If the resort denies the request, file first with the Attorneys General of the state where you signed a contract, where you live, and where the timeshare is domiciled. Some Attorneys General are influenced by lobby dollars, so don’t be discouraged if your complaint is denied. There is still merit filing “for the record” because the Attorney General’s lack of concern can be quantified and reported. Some states refer you to a different department.
File a complaint with the state real estate division against the agent (ID #) if you feel the sales agent is at fault.
File a complaint with the Federal Trade Commission because every state has incorporated some part of the FTC Consumer Fraud Act into their respective state consumer protection act.
Report your grievance to ARDA http://www.arda.org/ethics/– this organization is the American Resort Development Association – Resort Owners Coalition. ARDA ROC does not resolve individual member disputes, but they do have a code of ethics that should be enforced. When the needs of the member and the developer diverge, lobby dollars go to the side of the developer, so think twice about the “voluntary” opt in or opt out donation to an organization that may not always be targeting your best interest.
The FBI definition of White Collar Crime – Financial Institution Fraud – is “deceit, concealment, violation of trust and bait and switch”. File a complaint with IC3.gov if this is the case. IC stands for Internet Crime, but your complaint does not have to involve the internet. That’s just the FBI portal for complaints. https://www.fbi.gov/investigate/white-collar-crime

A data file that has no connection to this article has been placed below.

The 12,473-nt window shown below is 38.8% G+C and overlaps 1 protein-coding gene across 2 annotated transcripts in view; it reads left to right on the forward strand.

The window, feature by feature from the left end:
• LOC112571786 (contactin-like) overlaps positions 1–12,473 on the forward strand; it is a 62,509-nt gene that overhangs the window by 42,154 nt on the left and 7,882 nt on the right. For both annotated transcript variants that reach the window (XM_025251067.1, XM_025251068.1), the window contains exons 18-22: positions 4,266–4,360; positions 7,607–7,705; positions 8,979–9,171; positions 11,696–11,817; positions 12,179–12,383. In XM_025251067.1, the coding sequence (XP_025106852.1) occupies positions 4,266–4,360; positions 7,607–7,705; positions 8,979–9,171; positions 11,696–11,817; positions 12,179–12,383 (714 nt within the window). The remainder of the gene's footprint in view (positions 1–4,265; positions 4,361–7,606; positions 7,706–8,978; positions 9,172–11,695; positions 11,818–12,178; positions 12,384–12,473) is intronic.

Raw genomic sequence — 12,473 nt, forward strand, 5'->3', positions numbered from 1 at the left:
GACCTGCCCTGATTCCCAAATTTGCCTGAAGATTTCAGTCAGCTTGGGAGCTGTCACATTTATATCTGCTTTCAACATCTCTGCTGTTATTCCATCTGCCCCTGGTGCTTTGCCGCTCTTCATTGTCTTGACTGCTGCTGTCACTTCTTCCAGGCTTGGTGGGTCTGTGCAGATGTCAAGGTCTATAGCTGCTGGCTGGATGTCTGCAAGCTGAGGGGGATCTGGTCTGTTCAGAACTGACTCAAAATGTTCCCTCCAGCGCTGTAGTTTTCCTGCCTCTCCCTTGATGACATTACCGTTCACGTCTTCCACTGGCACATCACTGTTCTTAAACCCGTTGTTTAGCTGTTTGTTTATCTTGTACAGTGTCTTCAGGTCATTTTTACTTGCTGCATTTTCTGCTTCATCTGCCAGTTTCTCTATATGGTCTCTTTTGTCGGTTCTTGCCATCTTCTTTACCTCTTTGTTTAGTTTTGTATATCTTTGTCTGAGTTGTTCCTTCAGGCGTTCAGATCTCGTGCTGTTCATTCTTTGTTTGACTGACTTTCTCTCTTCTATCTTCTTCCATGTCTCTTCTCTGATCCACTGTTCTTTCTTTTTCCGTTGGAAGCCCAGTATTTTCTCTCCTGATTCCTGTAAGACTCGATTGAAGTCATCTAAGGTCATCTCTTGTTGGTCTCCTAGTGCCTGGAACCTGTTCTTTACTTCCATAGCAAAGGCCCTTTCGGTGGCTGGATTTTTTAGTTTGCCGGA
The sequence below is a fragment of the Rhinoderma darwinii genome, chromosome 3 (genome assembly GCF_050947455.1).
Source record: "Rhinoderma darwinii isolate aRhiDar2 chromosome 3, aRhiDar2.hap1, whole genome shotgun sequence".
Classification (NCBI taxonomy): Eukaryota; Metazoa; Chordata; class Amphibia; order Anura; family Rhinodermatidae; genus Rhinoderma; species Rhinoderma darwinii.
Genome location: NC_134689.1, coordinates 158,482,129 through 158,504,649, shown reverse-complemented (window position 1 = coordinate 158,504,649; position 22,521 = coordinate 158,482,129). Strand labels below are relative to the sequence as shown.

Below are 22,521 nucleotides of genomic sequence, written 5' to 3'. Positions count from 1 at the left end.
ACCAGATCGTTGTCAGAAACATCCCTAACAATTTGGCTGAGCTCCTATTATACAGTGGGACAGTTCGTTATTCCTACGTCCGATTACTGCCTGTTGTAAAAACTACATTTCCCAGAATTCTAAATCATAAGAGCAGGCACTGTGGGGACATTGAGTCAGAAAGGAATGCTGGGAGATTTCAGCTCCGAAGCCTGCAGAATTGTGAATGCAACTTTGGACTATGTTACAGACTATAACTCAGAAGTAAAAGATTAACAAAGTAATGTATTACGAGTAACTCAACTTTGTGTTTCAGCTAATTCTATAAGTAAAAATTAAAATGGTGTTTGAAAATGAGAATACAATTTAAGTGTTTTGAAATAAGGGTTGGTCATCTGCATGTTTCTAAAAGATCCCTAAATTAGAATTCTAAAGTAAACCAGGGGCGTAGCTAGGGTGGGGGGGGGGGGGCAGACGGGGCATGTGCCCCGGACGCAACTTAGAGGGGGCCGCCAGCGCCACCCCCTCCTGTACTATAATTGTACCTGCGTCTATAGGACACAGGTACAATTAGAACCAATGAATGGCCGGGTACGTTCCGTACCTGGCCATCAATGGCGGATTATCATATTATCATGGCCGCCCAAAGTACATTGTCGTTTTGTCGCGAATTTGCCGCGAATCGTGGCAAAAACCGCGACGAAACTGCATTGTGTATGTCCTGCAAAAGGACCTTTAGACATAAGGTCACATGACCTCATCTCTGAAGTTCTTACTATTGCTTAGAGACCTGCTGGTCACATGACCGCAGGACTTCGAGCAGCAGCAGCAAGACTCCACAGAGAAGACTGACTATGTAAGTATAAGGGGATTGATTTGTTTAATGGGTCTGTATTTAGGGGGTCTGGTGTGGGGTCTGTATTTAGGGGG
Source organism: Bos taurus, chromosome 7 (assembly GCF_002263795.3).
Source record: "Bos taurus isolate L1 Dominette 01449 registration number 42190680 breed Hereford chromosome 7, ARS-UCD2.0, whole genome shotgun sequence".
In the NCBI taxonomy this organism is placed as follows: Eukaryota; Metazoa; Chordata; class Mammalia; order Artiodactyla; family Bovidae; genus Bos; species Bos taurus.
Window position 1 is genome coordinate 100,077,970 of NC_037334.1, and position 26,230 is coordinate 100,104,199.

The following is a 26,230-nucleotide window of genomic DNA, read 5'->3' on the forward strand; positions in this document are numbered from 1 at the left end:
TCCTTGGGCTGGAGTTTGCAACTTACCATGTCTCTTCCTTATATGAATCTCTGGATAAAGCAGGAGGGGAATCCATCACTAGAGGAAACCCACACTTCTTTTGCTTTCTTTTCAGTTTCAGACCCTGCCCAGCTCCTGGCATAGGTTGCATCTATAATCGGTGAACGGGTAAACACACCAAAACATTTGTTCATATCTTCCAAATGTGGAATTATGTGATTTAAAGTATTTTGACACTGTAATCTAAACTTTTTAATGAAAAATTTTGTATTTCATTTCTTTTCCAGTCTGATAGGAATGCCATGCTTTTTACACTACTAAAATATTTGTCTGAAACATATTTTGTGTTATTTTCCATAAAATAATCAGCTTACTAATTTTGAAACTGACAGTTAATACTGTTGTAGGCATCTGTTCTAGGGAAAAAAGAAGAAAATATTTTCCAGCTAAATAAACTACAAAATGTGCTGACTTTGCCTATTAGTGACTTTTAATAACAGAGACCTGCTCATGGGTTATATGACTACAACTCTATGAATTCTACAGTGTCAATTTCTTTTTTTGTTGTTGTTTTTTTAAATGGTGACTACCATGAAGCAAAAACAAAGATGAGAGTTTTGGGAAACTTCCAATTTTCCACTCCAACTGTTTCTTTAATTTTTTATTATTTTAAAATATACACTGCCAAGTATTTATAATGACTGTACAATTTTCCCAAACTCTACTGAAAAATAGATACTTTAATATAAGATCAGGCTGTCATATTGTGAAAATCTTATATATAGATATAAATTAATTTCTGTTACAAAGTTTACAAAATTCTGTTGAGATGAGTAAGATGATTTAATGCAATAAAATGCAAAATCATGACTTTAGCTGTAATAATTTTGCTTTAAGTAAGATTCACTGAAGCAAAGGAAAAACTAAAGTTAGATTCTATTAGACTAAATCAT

File a complaint with the Consumer Financial Protection Bureau, although this agency has been vastly diminished due to the rollback of the Dodd Frank Act. According to a banker I spoke with recently, they are still the regulators. File with this agency only if a credit card played a part or there is a loan outstanding.
There we have it, Friday is here, the weekend is about to begin, have fun and don’t forget, do your homework before you deal with any company. If you are in any doubt, contact Inside Timeshare and we will point you in the right direction.